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Incorporating information regarding preimplantation genetic diagnosis into discussions concerning testing and risk management for BRCA1/2 mutations
A qualitative study of patient preferences
Article first published online: 26 JUN 2012
Copyright © 2012 American Cancer Society
Volume 118, Issue 24, pages 6270–6277, 15 December 2012
How to Cite
Hurley, K., Rubin, L. R., Werner-Lin, A., Sagi, M., Kemel, Y., Stern, R., Phillips, A., Cholst, I., Kauff, N. and Offit, K. (2012), Incorporating information regarding preimplantation genetic diagnosis into discussions concerning testing and risk management for BRCA1/2 mutations. Cancer, 118: 6270–6277. doi: 10.1002/cncr.27695
- Issue published online: 3 DEC 2012
- Article first published online: 26 JUN 2012
- Manuscript Accepted: 14 MAY 2012
- Manuscript Revised: 11 MAY 2012
- Manuscript Received: 26 JAN 2012
- preimplantation diagnosis;
- neoplastic syndromes;
- genetic counseling;
- health communication;
- BRCA1 gene;
- BRCA2 gene
Studies have shown that BRCA1/2 mutation carriers are interested in learning about reproductive options such as preimplantation genetic diagnosis (PGD) to prevent passing their risk onto their children. However, attitudes vary widely, and the procedure raises complex ethical and psychosocial issues. This complexity, plus the highly technical nature of PGD, makes it difficult to integrate PGD information into genetic counseling sessions that already cover probabilistic, emotionally charged risk information.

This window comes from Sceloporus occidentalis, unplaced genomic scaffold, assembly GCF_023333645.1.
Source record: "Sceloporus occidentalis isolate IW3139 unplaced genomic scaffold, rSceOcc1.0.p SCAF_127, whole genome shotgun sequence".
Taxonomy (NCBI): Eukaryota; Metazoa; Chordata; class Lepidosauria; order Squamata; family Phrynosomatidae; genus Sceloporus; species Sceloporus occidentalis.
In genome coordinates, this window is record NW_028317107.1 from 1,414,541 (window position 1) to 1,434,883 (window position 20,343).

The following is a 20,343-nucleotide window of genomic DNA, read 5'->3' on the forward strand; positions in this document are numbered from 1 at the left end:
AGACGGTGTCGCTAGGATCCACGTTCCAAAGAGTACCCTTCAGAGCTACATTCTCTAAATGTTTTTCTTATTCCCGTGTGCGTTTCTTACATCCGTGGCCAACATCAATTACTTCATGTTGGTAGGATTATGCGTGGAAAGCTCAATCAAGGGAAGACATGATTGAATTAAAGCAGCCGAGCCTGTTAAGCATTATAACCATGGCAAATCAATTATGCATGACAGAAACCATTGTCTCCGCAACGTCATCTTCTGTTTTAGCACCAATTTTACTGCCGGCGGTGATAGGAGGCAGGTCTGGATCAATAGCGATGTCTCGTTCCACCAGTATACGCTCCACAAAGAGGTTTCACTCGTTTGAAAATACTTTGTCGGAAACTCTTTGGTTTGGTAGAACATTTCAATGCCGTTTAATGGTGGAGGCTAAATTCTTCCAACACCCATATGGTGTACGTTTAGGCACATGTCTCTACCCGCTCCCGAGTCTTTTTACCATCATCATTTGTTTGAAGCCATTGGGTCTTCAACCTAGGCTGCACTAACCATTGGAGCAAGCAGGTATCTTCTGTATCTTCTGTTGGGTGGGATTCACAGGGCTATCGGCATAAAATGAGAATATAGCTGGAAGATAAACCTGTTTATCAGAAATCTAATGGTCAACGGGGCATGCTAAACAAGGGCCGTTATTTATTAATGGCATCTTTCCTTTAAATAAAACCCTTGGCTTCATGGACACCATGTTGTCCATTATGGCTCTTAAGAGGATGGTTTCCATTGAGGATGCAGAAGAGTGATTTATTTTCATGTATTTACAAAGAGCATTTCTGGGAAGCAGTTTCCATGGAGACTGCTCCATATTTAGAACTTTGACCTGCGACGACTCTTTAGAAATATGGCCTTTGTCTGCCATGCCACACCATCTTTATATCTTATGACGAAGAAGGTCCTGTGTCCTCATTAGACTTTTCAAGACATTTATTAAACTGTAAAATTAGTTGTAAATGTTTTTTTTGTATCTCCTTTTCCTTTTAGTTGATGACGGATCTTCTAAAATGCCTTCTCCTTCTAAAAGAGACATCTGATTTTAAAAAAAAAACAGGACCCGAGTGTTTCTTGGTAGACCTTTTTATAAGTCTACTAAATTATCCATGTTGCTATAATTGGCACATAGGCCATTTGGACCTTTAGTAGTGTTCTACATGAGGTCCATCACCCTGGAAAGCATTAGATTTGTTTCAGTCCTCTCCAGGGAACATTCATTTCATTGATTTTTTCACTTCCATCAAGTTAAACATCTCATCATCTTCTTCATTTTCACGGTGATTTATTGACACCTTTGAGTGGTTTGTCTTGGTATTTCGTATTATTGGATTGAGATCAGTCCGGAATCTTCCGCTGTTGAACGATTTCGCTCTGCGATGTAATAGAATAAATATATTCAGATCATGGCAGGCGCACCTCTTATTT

A total of 33 carriers of the BRCA1/2 mutation who were of reproductive age and had previously undergone genetic counseling viewed a tutorial regarding PGD and were interviewed concerning their attitudes toward PGD and preferences about how to include PGD information in genetic counseling.
The majority of participants preferred to be briefly informed of the availability of PGD information, and to receive written materials regarding PGD, but with the option of deferring detailed discussion if they already believed themselves to be overloaded or perceived that PGD was not immediately relevant to their risk management and/or childbearing plans. For some individuals, the stress of testing temporarily interfered with information processing, producing states of cognitive avoidance (“in a fog,” or “tuning out”). Some preferred to discuss PGD with a physician with whom they had an ongoing relationship (eg, obstetrician/gynecologist, primary care provider, or oncologist).
Providers offering cancer genetic testing may consider indicating the availability of PGD information to their patients, while attending to the patients' level of interest and ability to absorb information. Research is needed to link patient responses to information overload with psychosocial outcomes (eg, distress, and quality of decision-making). Continuing medical education is needed to support providers in facilitating informed decisions regarding PGD. Cancer 2012. © 2012 American Cancer Society.